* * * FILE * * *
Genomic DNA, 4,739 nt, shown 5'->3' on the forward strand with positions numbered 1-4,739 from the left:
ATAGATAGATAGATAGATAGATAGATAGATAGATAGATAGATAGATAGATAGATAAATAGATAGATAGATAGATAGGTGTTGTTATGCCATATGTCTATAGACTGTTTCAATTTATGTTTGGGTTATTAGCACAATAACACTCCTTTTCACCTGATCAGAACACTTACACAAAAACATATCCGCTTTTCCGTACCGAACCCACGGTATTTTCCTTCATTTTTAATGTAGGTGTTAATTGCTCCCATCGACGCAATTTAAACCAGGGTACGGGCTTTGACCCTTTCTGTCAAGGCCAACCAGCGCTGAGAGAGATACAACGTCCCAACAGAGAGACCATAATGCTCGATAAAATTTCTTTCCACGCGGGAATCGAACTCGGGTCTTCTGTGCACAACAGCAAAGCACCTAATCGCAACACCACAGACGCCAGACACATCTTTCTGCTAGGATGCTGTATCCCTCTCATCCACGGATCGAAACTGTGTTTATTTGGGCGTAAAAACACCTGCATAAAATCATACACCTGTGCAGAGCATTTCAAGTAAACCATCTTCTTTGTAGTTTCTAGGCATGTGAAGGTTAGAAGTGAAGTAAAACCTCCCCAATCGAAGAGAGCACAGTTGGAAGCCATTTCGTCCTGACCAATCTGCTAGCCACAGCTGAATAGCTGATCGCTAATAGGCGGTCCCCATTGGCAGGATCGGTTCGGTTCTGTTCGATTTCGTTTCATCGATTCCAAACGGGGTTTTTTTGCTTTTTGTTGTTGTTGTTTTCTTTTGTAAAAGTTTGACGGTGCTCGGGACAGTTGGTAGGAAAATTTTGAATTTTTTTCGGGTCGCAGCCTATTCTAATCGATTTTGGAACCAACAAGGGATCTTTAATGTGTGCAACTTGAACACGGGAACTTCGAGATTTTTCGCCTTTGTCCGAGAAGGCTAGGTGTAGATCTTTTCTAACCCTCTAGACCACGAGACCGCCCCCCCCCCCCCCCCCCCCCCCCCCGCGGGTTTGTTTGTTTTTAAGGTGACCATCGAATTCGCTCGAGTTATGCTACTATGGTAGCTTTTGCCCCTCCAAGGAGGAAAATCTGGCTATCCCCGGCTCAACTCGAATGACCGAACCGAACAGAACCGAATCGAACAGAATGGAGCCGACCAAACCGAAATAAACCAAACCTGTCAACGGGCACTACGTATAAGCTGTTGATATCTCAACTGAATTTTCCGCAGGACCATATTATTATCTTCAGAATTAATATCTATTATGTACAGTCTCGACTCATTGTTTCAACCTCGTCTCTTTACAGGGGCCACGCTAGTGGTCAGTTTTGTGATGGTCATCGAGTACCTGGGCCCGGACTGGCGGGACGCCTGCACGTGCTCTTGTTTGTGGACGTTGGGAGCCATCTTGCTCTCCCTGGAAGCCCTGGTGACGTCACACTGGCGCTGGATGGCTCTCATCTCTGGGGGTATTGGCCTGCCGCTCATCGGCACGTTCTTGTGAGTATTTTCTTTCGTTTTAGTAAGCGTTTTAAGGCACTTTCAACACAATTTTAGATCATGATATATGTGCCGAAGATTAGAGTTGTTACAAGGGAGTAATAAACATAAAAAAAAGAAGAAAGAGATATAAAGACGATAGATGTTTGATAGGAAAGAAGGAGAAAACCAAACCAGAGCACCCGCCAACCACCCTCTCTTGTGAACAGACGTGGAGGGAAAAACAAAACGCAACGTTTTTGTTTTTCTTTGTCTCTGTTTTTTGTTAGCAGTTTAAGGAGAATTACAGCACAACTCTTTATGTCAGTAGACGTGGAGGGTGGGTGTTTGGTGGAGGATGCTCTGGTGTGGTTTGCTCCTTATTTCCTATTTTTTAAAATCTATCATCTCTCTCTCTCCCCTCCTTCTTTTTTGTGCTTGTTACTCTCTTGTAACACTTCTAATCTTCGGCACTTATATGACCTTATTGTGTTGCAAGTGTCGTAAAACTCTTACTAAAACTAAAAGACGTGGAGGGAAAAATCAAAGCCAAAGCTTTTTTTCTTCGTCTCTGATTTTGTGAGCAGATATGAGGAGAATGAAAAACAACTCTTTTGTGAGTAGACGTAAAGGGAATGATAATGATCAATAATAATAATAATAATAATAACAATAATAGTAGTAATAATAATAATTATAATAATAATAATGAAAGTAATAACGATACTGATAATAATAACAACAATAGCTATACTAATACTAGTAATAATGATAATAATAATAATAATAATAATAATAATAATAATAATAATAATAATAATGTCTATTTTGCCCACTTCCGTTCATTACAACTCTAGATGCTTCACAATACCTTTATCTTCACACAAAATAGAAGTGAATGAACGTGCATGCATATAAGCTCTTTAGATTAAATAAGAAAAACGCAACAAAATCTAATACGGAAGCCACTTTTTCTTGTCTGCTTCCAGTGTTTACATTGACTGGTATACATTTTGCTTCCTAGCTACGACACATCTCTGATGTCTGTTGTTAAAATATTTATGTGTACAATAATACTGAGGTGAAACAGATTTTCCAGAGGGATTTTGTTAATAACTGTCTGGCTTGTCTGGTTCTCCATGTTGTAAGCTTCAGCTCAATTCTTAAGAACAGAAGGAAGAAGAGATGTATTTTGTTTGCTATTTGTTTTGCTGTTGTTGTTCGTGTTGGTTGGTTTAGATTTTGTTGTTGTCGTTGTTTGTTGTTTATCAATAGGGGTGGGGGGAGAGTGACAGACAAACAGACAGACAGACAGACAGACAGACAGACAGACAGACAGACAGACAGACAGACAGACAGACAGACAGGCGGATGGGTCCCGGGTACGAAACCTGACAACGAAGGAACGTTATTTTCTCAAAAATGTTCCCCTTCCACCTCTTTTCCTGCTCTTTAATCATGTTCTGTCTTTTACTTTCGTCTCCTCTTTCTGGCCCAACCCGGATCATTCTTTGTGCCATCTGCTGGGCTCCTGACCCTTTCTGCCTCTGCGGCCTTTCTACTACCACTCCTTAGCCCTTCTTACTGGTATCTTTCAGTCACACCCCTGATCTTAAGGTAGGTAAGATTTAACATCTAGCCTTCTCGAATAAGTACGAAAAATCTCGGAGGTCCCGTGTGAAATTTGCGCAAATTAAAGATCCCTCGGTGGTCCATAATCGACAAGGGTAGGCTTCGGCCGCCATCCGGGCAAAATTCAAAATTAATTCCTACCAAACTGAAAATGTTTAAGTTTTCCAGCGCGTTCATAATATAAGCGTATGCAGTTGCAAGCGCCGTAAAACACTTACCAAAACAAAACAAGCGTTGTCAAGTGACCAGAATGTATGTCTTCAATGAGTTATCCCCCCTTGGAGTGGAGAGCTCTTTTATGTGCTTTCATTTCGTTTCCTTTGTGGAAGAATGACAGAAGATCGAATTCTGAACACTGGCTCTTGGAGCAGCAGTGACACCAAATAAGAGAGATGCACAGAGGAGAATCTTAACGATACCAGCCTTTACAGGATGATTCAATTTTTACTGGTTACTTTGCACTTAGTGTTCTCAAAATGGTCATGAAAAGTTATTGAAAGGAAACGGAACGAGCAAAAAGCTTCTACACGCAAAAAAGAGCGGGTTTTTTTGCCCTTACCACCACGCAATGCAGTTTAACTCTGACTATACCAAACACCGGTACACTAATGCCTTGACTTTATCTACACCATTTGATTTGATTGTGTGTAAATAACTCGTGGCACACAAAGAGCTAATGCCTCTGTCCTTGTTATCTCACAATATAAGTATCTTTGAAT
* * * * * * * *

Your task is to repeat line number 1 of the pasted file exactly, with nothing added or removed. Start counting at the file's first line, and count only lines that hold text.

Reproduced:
Genomic DNA, 4,739 nt, shown 5'->3' on the forward strand with positions numbered 1-4,739 from the left: